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47 minutes ago, hawkeye10 said:

Seriously, I've never seen any case getting their visa cancelled. There's no condition on your visa, and that's just a moral obligation (not legal).

How many visa holders do you know?  I agree it's been rare up till now but they can always change their minds.  Best to be on the safe side.  Also important to consider whether it might affect citizenship down the track


Scot by birth, emigrated 1985 | Aussie husband applied UK spouse visa Jan 2015, granted March 2015, moved to UK May 2015 | Returned to Oz June 2016

"The stranger who comes home does not make himself at home but makes home itself strange." -- Rainer Maria Rilke

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9 hours ago, Marisawright said:

You should write to them and request a release, explaining that your partner has had to move for work reasons.  If they give you a release letter, then all problems solved.

 

 

 

49 minutes ago, hawkeye10 said:

Seriously, I've never seen any case getting their visa cancelled. There's no condition on your visa, and that's just a moral obligation (not legal).

Thanks so much for your comments! I guess there's no harm in asking then... If they didn't think that it was a valid reason to leave and rejected my request then I would stay in Victoria, I'm not planning to leave unless they give me permission. I can always move up to the border to be closer to Canberra I suppose if all else fails, I know it is important to try your best to complete the commitment.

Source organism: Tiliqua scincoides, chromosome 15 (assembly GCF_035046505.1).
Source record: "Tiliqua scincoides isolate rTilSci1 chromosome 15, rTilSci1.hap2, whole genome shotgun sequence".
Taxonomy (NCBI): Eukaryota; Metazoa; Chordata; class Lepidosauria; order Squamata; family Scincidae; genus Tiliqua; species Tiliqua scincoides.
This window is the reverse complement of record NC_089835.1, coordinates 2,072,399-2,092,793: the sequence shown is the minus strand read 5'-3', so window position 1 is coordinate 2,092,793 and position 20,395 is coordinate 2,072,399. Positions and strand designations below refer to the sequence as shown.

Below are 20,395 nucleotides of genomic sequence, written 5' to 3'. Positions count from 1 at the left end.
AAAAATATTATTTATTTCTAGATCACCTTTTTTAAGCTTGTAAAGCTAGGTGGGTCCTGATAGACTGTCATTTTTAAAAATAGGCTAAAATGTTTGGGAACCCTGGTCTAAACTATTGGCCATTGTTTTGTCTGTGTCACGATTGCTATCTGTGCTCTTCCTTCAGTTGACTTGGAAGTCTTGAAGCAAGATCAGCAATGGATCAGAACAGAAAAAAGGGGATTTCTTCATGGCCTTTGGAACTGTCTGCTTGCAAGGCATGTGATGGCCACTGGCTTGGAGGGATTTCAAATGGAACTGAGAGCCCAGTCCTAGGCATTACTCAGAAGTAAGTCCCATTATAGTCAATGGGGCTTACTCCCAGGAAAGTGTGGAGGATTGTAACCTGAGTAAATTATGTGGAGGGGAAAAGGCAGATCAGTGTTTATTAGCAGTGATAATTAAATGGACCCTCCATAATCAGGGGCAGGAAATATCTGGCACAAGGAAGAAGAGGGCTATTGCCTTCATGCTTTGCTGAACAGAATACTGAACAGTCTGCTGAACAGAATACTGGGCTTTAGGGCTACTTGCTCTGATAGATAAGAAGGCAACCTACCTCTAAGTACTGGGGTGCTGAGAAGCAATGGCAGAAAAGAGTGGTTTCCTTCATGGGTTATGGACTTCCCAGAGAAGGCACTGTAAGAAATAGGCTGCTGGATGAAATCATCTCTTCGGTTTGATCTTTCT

Yes I keep seeing that come up about the moral obligation... I suppose it's just not that clear what it means and what the consequences may be. I have seen on other threads people have posted stories about other people getting their visas cancelled, but it's not clear whether it was because they requested to leave or if they left without permission/never went to the state in the first place! It's also a bit unclear what the consequences are even if they agree to release you, again just concerned about doing anything that could affect future applications like citizenship!! 

Thanks so much for your advice guys!

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4 minutes ago, sophieb92 said:

Yes I keep seeing that come up about the moral obligation... I suppose it's just not that clear what it means and what the consequences may be. I have seen on other threads people have posted stories about other people getting their visas cancelled, but it's not clear whether it was because they requested to leave or if they left without permission/never went to the state in the first place! It's also a bit unclear what the consequences are even if they agree to release you, again just concerned about doing anything that could affect future applications like citizenship!! 

If they give you a release letter, then you can stop worrying, it's all good.  Some states have a policy of not releasing you, I have no idea if Victoria is in that category.  However, just the fact that you followed correct procedure and made a good case would count in your favour.


Scot by birth, emigrated 1985 | Aussie husband applied UK spouse visa Jan 2015, granted March 2015, moved to UK May 2015 | Returned to Oz June 2016